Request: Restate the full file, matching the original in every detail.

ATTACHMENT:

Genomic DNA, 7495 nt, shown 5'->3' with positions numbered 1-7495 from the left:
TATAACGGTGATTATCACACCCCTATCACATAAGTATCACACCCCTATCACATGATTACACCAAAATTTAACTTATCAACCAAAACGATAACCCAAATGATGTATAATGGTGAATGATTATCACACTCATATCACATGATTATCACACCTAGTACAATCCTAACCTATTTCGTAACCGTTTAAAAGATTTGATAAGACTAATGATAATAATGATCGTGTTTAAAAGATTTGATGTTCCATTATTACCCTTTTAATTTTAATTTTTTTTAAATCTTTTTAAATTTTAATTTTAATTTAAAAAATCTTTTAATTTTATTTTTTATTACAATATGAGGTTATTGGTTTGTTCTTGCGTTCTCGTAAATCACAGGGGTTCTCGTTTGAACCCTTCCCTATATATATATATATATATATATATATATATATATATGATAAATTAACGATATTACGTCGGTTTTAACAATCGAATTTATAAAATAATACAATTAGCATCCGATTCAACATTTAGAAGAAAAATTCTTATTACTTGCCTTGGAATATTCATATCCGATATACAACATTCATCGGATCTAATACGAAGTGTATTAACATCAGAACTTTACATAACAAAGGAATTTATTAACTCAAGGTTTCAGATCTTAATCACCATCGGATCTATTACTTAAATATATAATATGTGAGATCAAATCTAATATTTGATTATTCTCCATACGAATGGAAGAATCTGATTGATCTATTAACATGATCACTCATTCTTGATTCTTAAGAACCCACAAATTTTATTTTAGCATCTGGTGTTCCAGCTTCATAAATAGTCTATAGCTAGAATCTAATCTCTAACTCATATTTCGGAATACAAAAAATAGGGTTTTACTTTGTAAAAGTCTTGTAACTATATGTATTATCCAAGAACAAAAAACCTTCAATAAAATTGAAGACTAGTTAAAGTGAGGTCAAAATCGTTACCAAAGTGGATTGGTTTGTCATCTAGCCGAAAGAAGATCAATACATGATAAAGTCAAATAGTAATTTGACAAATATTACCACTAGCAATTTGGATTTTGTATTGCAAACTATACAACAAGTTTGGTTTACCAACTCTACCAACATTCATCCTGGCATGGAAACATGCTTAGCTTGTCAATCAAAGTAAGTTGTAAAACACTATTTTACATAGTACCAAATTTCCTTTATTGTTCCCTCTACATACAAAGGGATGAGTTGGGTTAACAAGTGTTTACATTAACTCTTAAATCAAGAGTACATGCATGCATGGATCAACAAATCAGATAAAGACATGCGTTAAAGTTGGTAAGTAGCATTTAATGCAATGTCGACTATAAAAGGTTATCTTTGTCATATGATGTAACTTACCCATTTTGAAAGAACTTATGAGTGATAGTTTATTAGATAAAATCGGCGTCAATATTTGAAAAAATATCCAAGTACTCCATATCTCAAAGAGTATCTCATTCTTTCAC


Genomic DNA, 7495 nt, shown 5'->3' with positions numbered 1-7495 from the left:
TATAACGGTGATTATCACACCCCTATCACATAAGTATCACACCCCTATCACATGATTACACCAAAATTTAACTTATCAACCAAAACGATAACCCAAATGATGTATAATGGTGAATGATTATCACACTCATATCACATGATTATCACACCTAGTACAATCCTAACCTATTTCGTAACCGTTTAAAAGATTTGATAAGACTAATGATAATAATGATCGTGTTTAAAAGATTTGATGTTCCATTATTACCCTTTTAATTTTAATTTTTTTTAAATCTTTTTAAATTTTAATTTTAATTTAAAAAATCTTTTAATTTTATTTTTTATTACAATATGAGGTTATTGGTTTGTTCTTGCGTTCTCGTAAATCACAGGGGTTCTCGTTTGAACCCTTCCCTATATATATATATATATATATATATATATATATATATGATAAATTAACGATATTACGTCGGTTTTAACAATCGAATTTATAAAATAATACAATTAGCATCCGATTCAACATTTAGAAGAAAAATTCTTATTACTTGCCTTGGAATATTCATATCCGATATACAACATTCATCGGATCTAATACGAAGTGTATTAACATCAGAACTTTACATAACAAAGGAATTTATTAACTCAAGGTTTCAGATCTTAATCACCATCGGATCTATTACTTAAATATATAATATGTGAGATCAAATCTAATATTTGATTATTCTCCATACGAATGGAAGAATCTGATTGATCTATTAACATGATCACTCATTCTTGATTCTTAAGAACCCACAAATTTTATTTTAGCATCTGGTGTTCCAGCTTCATAAATAGTCTATAGCTAGAATCTAATCTCTAACTCATATTTCGGAATACAAAAAATAGGGTTTTACTTTGTAAAAGTCTTGTAACTATATGTATTATCCAAGAACAAAAAACCTTCAATAAAATTGAAGACTAGTTAAAGTGAGGTCAAAATCGTTACCAAAGTGGATTGGTTTGTCATCTAGCCGAAAGAAGATCAATACATGATAAAGTCAAATAGTAATTTGACAAATATTACCACTAGCAATTTGGATTTTGTATTGCAAACTATACAACAAGTTTGGTTTACCAACTCTACCAACATTCATCCTGGCATGGAAACATGCTTAGCTTGTCAATCAAAGTAAGTTGTAAAACACTATTTTACATAGTACCAAATTTCCTTTATTGTTCCCTCTACATACAAAGGGATGAGTTGGGTTAACAAGTGTTTACATTAACTCTTAAATCAAGAGTACATGCATGCATGGATCAACAAATCAGATAAAGACATGCGTTAAAGTTGGTAAGTAGCATTTAATGCAATGTCGACTATAAAAGGTTATCTTTGTCATATGATGTAACTTACCCATTTTGAAAGAACTTATGAGTGATAGTTTATTAGATAAAATCGGCGTCAATATTTGAAAAAATATCCAAGTACTCCATATCTCAAAGAGTATCTCATTCTTTCAC